Tropical mountains host some of our planet's hottest biodiversity hotspots. Ascending just a few hundred metres up an equatorial slope can reveal canopies teeming with distinct bird populations, such as hummingbirds, toucans and owls at each narrow slice of mountain side you cover. These differences yield stunning biodiversity, but we don't yet fully understand why tropical birds seem confined to such slim slivers of elevation.

Historically, people have pinned climate as the culprit. Tropical lowlands are typically hot while the highlands run much cooler and temperatures tend to remain seasonally stable, which creates narrow and distinct climatic niches along a mountain's slope. It's reasonable to predict that birds would prefer to live at temperatures that are just right for them ­– their ‘Goldilocks’ zone. Competition between different species of birds, however, can also constrain elevational ranges. For example, research has documented narrow elevation ranges of animals that live on mountain regions rich in species but broader ranges on mountains with fewer species. Benjamin Freeman and colleagues from University of British Columbia, Canada, and the Cornell Lab of Ornithology, USA, set out to measure the relative importance of these two hypotheses – climate and competition – for elevational range breadth using a global comparative approach of tropical bird species across 31 montane regions, from the Northern Rockies in the USA to the Southern Alps in New Zealand.

The researchers, taking advantage of the arsenal of data available on eBird – a global citizen science project ­that logs avian sightings – accessed 4.4 million detailed records to define the elevation range within which each species lives. They found that the number of species present in a region (that is the species richness or range overlap with other species) is a stronger predictor of elevational range than is temperature seasonality (or stability throughout the year). For example, consider two regions on opposite slopes of the Andes at the equator: the west and the east. These regions host similar temperature seasonality and mountain heights. The eastern slope, however, hosts 120 more species of birds but each species is spread over a significantly narrower elevational range, which is consistent with the competition hypothesis.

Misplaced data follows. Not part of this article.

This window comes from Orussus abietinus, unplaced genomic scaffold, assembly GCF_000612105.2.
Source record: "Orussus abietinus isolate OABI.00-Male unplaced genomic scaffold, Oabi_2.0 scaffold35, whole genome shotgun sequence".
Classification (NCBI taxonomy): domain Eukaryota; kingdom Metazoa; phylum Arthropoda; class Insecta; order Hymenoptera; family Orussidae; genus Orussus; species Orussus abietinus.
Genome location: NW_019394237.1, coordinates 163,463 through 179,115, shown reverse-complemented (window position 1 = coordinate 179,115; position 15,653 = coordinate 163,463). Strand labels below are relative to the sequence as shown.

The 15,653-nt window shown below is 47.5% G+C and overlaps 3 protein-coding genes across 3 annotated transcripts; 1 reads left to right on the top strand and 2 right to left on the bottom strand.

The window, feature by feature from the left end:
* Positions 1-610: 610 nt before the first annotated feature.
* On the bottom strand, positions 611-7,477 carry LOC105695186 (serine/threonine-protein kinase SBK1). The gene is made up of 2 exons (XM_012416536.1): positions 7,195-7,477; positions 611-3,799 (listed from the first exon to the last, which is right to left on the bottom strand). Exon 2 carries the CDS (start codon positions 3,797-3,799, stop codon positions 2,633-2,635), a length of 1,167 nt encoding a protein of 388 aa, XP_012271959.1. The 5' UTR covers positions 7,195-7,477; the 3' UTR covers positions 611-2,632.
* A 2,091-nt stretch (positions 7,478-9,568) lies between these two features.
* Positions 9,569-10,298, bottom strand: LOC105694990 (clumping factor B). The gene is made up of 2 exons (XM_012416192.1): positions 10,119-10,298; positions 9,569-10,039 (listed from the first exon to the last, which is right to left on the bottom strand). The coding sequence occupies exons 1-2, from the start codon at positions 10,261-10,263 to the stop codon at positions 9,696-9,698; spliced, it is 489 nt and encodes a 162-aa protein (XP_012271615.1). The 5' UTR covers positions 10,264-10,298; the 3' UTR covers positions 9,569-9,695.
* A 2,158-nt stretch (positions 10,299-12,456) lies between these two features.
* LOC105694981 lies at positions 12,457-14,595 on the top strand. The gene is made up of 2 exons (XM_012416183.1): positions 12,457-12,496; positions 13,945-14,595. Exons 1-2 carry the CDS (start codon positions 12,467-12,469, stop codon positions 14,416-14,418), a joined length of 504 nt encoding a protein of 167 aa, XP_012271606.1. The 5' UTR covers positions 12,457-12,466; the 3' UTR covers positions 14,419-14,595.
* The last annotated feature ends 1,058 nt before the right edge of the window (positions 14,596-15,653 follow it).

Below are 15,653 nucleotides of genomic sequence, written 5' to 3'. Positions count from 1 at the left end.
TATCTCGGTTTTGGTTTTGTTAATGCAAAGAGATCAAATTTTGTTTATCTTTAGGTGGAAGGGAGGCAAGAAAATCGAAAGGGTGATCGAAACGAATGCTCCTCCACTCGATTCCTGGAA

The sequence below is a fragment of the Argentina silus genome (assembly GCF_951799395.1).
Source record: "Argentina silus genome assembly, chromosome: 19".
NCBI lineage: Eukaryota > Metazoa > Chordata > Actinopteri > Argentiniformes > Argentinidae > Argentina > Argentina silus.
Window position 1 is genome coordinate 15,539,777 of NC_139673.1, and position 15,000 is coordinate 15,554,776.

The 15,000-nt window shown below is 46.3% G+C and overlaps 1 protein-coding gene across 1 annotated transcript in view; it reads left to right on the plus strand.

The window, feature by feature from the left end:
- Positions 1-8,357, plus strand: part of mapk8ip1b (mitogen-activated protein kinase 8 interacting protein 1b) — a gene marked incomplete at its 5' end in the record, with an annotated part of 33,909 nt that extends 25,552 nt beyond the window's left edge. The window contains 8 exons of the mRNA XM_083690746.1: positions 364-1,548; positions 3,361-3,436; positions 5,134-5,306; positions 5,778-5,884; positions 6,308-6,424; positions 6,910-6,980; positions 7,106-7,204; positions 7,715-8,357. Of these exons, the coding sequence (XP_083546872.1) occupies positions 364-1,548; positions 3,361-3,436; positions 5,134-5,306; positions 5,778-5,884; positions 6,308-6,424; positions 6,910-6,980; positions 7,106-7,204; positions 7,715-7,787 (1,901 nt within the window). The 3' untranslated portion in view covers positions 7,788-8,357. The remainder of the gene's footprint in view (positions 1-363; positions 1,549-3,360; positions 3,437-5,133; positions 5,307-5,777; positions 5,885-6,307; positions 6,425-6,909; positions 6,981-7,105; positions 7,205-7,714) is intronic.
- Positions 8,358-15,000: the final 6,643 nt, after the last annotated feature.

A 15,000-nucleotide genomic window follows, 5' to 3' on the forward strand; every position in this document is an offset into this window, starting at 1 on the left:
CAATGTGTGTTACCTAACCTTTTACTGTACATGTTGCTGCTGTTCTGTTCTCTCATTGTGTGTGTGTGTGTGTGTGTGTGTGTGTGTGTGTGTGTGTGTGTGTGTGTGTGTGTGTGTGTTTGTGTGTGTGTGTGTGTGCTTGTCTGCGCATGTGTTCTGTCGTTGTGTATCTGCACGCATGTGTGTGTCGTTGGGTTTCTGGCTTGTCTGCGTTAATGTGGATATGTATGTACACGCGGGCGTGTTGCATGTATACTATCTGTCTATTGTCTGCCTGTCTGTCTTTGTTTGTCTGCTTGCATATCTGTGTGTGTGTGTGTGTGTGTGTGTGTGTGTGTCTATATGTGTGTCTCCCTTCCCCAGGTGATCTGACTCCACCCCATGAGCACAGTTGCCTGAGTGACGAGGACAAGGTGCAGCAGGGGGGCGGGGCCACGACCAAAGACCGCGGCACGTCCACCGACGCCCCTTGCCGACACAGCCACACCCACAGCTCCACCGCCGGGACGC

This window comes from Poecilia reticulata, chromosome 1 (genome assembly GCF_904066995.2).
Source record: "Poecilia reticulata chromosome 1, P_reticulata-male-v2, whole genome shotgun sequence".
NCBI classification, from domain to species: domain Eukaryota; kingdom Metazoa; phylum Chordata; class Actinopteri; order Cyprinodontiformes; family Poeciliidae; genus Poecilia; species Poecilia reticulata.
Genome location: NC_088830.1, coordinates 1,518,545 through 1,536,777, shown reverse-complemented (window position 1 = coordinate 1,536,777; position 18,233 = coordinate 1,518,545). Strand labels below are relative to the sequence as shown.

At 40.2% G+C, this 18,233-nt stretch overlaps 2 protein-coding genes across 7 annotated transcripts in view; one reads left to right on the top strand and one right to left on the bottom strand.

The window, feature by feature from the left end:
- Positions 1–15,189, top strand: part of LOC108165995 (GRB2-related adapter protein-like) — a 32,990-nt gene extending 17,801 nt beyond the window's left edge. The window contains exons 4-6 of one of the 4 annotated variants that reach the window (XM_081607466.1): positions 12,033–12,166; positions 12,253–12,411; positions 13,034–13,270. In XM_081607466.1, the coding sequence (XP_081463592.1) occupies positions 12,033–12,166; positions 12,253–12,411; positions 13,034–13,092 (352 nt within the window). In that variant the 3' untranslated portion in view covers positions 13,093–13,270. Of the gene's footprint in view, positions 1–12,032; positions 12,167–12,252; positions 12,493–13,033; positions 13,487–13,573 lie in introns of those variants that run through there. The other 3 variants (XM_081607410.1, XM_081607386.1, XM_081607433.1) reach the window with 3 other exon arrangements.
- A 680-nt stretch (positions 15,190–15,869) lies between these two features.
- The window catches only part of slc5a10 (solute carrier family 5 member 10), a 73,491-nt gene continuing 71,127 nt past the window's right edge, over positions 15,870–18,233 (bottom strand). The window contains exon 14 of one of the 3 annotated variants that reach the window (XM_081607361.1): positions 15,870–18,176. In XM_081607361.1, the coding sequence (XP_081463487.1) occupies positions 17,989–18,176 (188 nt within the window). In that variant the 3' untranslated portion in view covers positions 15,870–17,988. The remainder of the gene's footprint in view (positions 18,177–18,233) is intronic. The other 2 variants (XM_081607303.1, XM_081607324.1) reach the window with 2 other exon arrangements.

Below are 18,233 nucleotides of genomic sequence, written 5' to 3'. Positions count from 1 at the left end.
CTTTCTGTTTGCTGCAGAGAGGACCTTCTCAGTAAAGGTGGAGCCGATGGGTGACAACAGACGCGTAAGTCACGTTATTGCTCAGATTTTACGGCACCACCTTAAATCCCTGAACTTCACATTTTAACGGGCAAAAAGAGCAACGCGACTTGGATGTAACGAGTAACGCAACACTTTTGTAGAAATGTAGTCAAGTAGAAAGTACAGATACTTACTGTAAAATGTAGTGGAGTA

Next, the authors examined the specific mechanisms by which competition could lead to the birds’ narrower elevational ranges in more biodiverse locations. To do this, they analysed the territorial push and pull within pairs of closely related species that inhabit different elevational zones. They found in nearly half the cases (23 of 52) – and mostly in cases where birds show territorial behaviours – that related but competing species limit each other's ranges. For example, when two closely related species of Campephilus woodpeckers inhabit the same range, they avoid each other, and Campephilus haematogaster pass up the opportunity to inhabit elevations they would normally occupy if residing there alone. Clearly, rivalries between tropical bird species have a major impact on where they choose to live.

Despite over a century of investigation, the role of biological factors versus nonbiological factors in setting species ranges remains contentious, but competition certainly plays a role. This study also provides insights into how and why tropical birds (and possibly other tropical animals, from mammals to reptiles and amphibians) are responding to climate change. As a consequence of global warming, we've witnessed many dramatic species-wide shifts upslope to higher and cooler elevations. Most mountains, however, are shaped like pyramids with less and less suitable land at higher elevations, leading to increased competition. Thus, upslope range shifts generally lead to progressive declines in population size – a so-called ‘escalator to extinction’. The degree to which the prevailing predictions of widespread extirpations of tropical species will come to pass depends on our ability to understand both biological and nonbiological influences on community structure, such as climate and competition.

B. G.
E. T.
Interspecific competition limits bird species' ranges in tropical mountains
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